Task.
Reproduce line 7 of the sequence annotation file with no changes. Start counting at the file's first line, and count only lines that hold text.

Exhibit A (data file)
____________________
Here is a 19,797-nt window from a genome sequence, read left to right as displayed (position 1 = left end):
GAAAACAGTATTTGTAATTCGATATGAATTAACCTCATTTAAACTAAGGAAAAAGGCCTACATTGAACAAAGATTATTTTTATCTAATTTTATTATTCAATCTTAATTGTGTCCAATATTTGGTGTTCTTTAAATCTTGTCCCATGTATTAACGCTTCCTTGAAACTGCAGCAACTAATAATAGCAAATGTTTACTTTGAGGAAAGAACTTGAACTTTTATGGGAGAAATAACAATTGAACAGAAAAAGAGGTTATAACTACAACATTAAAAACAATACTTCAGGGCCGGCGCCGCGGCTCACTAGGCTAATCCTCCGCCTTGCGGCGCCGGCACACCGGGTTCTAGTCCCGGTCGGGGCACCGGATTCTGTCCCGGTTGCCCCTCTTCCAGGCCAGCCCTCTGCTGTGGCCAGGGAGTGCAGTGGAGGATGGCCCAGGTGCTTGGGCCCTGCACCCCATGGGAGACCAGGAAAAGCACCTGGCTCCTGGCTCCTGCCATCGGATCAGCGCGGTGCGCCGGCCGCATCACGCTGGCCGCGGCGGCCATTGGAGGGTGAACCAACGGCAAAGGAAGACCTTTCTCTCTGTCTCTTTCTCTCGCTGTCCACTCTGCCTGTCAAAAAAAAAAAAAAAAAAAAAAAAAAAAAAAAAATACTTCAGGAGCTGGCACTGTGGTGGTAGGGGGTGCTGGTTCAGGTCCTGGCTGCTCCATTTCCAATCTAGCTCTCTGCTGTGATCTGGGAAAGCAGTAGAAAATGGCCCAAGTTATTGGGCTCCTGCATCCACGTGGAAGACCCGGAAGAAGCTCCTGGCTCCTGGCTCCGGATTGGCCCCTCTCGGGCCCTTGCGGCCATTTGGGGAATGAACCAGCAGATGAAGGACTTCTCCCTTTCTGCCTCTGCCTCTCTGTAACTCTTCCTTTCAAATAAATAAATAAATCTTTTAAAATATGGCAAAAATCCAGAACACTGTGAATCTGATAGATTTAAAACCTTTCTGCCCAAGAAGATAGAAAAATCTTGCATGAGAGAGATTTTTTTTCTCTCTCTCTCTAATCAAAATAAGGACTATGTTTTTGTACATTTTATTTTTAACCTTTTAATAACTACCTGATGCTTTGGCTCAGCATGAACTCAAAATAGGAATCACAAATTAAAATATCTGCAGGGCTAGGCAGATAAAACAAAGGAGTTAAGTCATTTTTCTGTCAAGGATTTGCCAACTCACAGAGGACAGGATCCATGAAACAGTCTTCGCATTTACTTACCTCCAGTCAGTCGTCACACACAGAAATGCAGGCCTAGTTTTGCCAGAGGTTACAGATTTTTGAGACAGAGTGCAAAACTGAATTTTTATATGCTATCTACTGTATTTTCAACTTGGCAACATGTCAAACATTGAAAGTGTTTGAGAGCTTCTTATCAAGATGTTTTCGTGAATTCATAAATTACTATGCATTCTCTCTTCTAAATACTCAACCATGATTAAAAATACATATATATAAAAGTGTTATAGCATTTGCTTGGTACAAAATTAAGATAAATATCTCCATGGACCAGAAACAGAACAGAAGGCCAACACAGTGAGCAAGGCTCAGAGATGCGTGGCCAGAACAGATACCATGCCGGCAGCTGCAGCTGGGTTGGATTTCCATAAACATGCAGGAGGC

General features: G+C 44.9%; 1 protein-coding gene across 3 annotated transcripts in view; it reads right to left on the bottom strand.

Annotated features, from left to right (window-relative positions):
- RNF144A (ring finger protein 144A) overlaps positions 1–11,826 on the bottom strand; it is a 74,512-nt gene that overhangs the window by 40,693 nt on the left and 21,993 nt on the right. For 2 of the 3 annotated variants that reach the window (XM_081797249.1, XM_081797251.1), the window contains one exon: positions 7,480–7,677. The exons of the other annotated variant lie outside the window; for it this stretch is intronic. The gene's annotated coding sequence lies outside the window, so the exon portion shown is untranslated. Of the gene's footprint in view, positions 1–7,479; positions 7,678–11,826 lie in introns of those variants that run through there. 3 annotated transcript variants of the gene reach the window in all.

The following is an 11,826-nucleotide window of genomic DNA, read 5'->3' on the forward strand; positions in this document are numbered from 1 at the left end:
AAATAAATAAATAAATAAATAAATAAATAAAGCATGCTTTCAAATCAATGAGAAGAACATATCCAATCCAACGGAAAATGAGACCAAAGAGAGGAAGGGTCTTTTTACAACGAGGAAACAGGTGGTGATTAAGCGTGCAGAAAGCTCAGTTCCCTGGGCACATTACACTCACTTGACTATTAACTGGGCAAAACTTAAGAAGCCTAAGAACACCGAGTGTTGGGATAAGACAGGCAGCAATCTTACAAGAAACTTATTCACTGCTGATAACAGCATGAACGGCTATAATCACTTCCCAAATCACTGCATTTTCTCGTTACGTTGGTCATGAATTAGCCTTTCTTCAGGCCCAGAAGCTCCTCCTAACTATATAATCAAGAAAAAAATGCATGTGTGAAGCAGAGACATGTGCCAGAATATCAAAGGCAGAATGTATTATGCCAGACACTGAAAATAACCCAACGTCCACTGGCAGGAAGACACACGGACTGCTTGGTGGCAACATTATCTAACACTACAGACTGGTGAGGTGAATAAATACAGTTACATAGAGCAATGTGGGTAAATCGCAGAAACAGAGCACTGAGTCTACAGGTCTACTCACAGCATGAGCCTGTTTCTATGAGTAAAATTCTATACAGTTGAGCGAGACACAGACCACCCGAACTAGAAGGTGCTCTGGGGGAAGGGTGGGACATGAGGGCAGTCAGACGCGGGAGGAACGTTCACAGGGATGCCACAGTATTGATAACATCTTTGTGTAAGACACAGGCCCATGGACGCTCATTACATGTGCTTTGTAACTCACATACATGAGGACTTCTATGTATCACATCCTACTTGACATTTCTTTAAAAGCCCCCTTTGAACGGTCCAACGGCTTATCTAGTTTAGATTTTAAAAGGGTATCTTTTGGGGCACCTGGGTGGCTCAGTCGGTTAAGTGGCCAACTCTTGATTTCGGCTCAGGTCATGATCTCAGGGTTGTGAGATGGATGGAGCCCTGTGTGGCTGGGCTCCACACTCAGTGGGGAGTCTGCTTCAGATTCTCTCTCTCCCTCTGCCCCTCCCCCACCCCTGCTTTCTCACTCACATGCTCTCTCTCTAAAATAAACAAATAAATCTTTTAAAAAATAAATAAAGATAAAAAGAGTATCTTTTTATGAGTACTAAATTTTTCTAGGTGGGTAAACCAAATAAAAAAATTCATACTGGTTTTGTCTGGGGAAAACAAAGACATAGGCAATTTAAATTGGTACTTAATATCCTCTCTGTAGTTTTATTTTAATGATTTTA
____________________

AAATAAATAAATAAATAAATAAATAAATAAAGCATGCTTTCAAATCAATGAGAAGAACATATCCAATCCAACGGAAAATGAGACCAAAGAGAGGAAGGGTCTTTTTACAACGAGGAAACAGGTGGTGATTAAGCGTGCAGAAAGCTCAGTTCCCTGGGCACATTACACTCACTTGACTATTAACTGGGCAAAACTTAAGAAGCCTAAGAACACCGAGTGTTGGGATAAGACAGGCAGCAATCTTACAAGAAACTTATTCACTGCTGATAACAGCATGAACGGCTATAATCACTTCCCAAATCACTGCATTTTCTCGTTACGTTGGTCATGAATTAGCCTTTCTTCAGGCCCAGAAGCTCCTCCTAACTATATAATCAAGAAAAAAATGCATGTGTGAAGCAGAGACATGTGCCAGAATATCAAAGGCAGAATGTATTATGCCAGACACTGAAAATAACCCAACGTCCACTGGCAGGAAGACACACGGACTGCTTGGTGGCAACATTATCTAACACTACAGACTGGTGAGGTGAATAAATACAGTTACATAGAGCAATGTGGGTAAATCGCAGAAACAGAGCACTGAGTCTACAGGTCTACTCACAGCATGAGCCTGTTTCTATGAGTAAAATTCTATACAGTTGAGCGAGACACAGACCACCCGAACTAGAAGGTGCTCTGGGGGAAGGGTGGGACATGAGGGCAGTCAGACGCGGGAGGAACGTTCACAGGGATGCCACAGTATTGATAACATCTTTGTGTAAGACACAGGCCCATGGACGCTCATTACATGTGCTTTGTAACTCACATACATGAGGACTTCTATGTATCACATCCTACTTGACATTTCTTTAAAAGCCCCCTTTGAACGGTCCAACGGCTTATCTAGTTTAGATTTTAAAAGGGTATCTTTTGGGGCACCTGGGTGGCTCAGTCGGTTAAGTGGCCAACTCTTGATTTCGGCTCAGGTCATGATCTCAGGGTTGTGAGATGGATGGAGCCCTGTGTGGCTGGGCTCCACACTCAGTGGGGAGTCTGCTTCAGATTCTCTCTCTCCCTCTGCCCCTCCCCCACCCCTGCTTTCTCACTCACATGCTCTCTCTCTAAAATAAACAAATAAATCTTTTAAAAAATAAATAAAGATAAAAAGAGTATCTTTTTATGAGTACTAAATTTTTCTAGGTGGGTAAACCAAATAAAAAAATTCATACTGGTTTTGTCTGGGGAAAACAAAGACATAGGCAATTTAAATTGGTACTTAATATCCTCTCTGTAGTTTTATTTTAATGATTTTA